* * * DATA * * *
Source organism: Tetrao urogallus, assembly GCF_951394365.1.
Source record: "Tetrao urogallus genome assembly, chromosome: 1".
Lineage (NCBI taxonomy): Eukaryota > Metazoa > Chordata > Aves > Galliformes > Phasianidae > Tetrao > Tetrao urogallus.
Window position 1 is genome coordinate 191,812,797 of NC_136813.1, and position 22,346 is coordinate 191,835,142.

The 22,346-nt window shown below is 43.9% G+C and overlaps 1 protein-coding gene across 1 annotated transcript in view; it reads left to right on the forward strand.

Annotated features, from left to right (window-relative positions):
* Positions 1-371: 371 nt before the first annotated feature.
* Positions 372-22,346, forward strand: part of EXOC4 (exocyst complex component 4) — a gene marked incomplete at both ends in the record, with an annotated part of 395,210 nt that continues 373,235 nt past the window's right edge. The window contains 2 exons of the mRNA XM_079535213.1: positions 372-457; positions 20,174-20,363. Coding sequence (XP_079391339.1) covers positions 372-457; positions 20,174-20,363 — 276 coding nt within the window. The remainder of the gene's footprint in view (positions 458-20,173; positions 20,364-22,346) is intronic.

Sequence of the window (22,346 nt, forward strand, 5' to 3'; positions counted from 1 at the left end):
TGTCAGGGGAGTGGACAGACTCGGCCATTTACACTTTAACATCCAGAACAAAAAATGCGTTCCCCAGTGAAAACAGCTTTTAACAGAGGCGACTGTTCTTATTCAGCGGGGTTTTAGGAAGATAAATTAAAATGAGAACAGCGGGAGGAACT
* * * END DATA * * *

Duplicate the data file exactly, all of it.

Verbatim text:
Source organism: Tetrao urogallus, assembly GCF_951394365.1.
Source record: "Tetrao urogallus genome assembly, chromosome: 1".
Lineage (NCBI taxonomy): Eukaryota > Metazoa > Chordata > Aves > Galliformes > Phasianidae > Tetrao > Tetrao urogallus.
Window position 1 is genome coordinate 191,812,797 of NC_136813.1, and position 22,346 is coordinate 191,835,142.

The 22,346-nt window shown below is 43.9% G+C and overlaps 1 protein-coding gene across 1 annotated transcript in view; it reads left to right on the forward strand.

Annotated features, from left to right (window-relative positions):
* Positions 1-371: 371 nt before the first annotated feature.
* Positions 372-22,346, forward strand: part of EXOC4 (exocyst complex component 4) — a gene marked incomplete at both ends in the record, with an annotated part of 395,210 nt that continues 373,235 nt past the window's right edge. The window contains 2 exons of the mRNA XM_079535213.1: positions 372-457; positions 20,174-20,363. Coding sequence (XP_079391339.1) covers positions 372-457; positions 20,174-20,363 — 276 coding nt within the window. The remainder of the gene's footprint in view (positions 458-20,173; positions 20,364-22,346) is intronic.

Sequence of the window (22,346 nt, forward strand, 5' to 3'; positions counted from 1 at the left end):
TGTCAGGGGAGTGGACAGACTCGGCCATTTACACTTTAACATCCAGAACAAAAAATGCGTTCCCCAGTGAAAACAGCTTTTAACAGAGGCGACTGTTCTTATTCAGCGGGGTTTTAGGAAGATAAATTAAAATGAGAACAGCGGGAGGAACT